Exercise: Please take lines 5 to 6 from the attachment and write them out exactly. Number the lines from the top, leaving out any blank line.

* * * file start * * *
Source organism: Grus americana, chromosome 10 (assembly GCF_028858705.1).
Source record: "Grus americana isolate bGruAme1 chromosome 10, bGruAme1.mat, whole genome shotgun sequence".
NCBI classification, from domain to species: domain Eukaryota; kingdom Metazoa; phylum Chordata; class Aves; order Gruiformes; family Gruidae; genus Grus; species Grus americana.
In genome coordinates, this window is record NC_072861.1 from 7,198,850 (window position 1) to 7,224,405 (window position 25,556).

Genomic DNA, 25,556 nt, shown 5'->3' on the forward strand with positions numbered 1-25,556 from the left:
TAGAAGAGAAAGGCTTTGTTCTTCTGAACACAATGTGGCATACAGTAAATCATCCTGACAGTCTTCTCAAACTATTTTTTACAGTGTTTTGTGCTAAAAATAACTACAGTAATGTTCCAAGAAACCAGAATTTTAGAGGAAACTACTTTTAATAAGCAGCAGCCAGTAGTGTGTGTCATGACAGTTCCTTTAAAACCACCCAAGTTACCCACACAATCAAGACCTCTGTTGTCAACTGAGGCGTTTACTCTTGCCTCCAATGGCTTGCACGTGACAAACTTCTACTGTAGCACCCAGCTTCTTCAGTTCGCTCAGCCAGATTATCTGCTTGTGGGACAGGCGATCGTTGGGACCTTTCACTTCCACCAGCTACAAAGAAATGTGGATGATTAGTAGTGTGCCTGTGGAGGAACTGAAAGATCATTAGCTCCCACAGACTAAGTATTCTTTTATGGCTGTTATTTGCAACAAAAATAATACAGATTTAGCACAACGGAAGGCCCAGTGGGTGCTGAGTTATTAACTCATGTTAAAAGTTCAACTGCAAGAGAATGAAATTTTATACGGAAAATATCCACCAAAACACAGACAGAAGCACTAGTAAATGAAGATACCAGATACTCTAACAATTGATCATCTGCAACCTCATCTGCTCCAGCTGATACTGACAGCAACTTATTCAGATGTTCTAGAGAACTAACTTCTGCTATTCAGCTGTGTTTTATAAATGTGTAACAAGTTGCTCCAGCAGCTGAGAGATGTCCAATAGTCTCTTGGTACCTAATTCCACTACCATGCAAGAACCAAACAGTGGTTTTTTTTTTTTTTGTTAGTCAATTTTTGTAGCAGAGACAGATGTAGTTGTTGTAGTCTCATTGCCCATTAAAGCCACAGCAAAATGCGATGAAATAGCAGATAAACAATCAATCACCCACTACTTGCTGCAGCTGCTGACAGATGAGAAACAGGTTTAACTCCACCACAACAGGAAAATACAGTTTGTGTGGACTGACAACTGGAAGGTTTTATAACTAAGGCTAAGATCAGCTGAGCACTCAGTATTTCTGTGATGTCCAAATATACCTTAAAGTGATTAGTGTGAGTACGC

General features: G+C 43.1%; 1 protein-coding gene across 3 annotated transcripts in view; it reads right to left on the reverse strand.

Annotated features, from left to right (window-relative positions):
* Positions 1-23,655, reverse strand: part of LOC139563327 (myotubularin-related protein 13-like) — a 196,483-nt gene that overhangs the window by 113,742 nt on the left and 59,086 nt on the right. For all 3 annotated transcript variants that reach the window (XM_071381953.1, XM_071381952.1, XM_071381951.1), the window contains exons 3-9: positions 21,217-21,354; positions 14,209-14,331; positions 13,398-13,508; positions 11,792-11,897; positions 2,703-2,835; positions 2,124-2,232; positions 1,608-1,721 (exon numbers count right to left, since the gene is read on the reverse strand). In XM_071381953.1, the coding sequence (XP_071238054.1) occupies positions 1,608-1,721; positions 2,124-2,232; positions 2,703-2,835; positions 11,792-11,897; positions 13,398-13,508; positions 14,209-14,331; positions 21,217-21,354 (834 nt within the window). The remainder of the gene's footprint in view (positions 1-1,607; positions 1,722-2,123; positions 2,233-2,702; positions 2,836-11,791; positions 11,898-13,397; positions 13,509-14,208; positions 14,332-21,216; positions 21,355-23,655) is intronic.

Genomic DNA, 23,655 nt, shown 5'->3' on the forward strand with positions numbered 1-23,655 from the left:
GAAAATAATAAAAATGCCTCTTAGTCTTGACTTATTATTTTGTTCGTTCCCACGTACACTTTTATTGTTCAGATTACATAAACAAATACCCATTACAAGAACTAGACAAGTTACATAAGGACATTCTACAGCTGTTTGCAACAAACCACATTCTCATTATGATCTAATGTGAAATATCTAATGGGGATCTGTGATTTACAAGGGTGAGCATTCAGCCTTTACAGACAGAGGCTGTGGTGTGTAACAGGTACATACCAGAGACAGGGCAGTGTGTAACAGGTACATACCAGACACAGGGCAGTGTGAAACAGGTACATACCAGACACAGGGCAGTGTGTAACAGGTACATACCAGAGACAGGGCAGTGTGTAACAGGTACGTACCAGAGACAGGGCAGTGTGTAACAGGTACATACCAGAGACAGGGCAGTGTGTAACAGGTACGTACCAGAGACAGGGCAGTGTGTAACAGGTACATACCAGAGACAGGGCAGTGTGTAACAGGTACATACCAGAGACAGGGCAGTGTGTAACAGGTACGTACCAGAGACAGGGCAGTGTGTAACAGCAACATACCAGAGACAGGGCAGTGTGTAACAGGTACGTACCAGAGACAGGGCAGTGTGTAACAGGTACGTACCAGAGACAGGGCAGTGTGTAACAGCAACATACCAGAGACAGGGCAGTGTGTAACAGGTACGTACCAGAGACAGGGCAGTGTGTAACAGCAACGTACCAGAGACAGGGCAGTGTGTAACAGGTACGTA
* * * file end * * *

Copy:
Genomic DNA, 25,556 nt, shown 5'->3' on the forward strand with positions numbered 1-25,556 from the left:
TAGAAGAGAAAGGCTTTGTTCTTCTGAACACAATGTGGCATACAGTAAATCATCCTGACAGTCTTCTCAAACTATTTTTTACAGTGTTTTGTGCTAAAAATAACTACAGTAATGTTCCAAGAAACCAGAATTTTAGAGGAAACTACTTTTAATAAGCAGCAGCCAGTAGTGTGTGTCATGACAGTTCCTTTAAAACCACCCAAGTTACCCACACAATCAAGACCTCTGTTGTCAACTGAGGCGTTTACTCTTGCCTCCAATGGCTTGCACGTGACAAACTTCTACTGTAGCACCCAGCTTCTTCAGTTCGCTCAGCCAGATTATCTGCTTGTGGGACAGGCGATCGTTGGGACCTTTCACTTCCACCAGCTACAAAGAAATGTGGATGATTAGTAGTGTGCCTGTGGAGGAACTGAAAGATCATTAGCTCCCACAGACTAAGTATTCTTTTATGGCTGTTATTTGCAACAAAAATAATACAGATTTAGCACAACGGAAGGCCCAGTGGGTGCTGAGTTATTAACTCATGTTAAAAGTTCAACTGCAAGAGAATGAAATTTTATACGGAAAATATCCACCAAAACACAGACAGAAGCACTAGTAAATGAAGATACCAGATACTCTAACAATTGATCATCTGCAACCTCATCTGCTCCAGCTGATACTGACAGCAACTTATTCAGATGTTCTAGAGAACTAACTTCTGCTATTCAGCTGTGTTTTATAAATGTGTAACAAGTTGCTCCAGCAGCTGAGAGATGTCCAATAGTCTCTTGGTACCTAATTCCACTACCATGCAAGAACCAAACAGTGGTTTTTTTTTTTTTTGTTAGTCAATTTTTGTAGCAGAGACAGATGTAGTTGTTGTAGTCTCATTGCCCATTAAAGCCACAGCAAAATGCGATGAAATAGCAGATAAACAATCAATCACCCACTACTTGCTGCAGCTGCTGACAGATGAGAAACAGGTTTAACTCCACCACAACAGGAAAATACAGTTTGTGTGGACTGACAACTGGAAGGTTTTATAACTAAGGCTAAGATCAGCTGAGCACTCAGTATTTCTGTGATGTCCAAATATACCTTAAAGTGATTAGTGTGAGTACGC